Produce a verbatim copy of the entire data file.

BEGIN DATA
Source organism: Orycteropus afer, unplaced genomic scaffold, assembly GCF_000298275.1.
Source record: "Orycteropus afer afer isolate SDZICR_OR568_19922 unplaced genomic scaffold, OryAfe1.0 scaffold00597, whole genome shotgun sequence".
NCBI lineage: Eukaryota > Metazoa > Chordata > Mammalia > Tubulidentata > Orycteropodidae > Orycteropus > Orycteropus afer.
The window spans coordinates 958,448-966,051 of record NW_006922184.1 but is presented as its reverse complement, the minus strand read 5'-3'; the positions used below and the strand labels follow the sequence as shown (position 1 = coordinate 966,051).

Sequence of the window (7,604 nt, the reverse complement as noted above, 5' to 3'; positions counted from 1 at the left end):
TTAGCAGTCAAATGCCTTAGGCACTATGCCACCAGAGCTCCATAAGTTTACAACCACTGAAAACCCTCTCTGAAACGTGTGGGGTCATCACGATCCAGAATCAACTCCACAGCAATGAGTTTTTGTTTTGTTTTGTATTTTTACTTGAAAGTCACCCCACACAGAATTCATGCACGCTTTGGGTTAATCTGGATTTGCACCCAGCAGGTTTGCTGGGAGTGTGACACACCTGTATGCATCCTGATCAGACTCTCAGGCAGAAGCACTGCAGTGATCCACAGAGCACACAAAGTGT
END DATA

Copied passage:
Source organism: Orycteropus afer, unplaced genomic scaffold, assembly GCF_000298275.1.
Source record: "Orycteropus afer afer isolate SDZICR_OR568_19922 unplaced genomic scaffold, OryAfe1.0 scaffold00597, whole genome shotgun sequence".
NCBI lineage: Eukaryota > Metazoa > Chordata > Mammalia > Tubulidentata > Orycteropodidae > Orycteropus > Orycteropus afer.
The window spans coordinates 958,448-966,051 of record NW_006922184.1 but is presented as its reverse complement, the minus strand read 5'-3'; the positions used below and the strand labels follow the sequence as shown (position 1 = coordinate 966,051).

Sequence of the window (7,604 nt, the reverse complement as noted above, 5' to 3'; positions counted from 1 at the left end):
TTAGCAGTCAAATGCCTTAGGCACTATGCCACCAGAGCTCCATAAGTTTACAACCACTGAAAACCCTCTCTGAAACGTGTGGGGTCATCACGATCCAGAATCAACTCCACAGCAATGAGTTTTTGTTTTGTTTTGTATTTTTACTTGAAAGTCACCCCACACAGAATTCATGCACGCTTTGGGTTAATCTGGATTTGCACCCAGCAGGTTTGCTGGGAGTGTGACACACCTGTATGCATCCTGATCAGACTCTCAGGCAGAAGCACTGCAGTGATCCACAGAGCACACAAAGTGT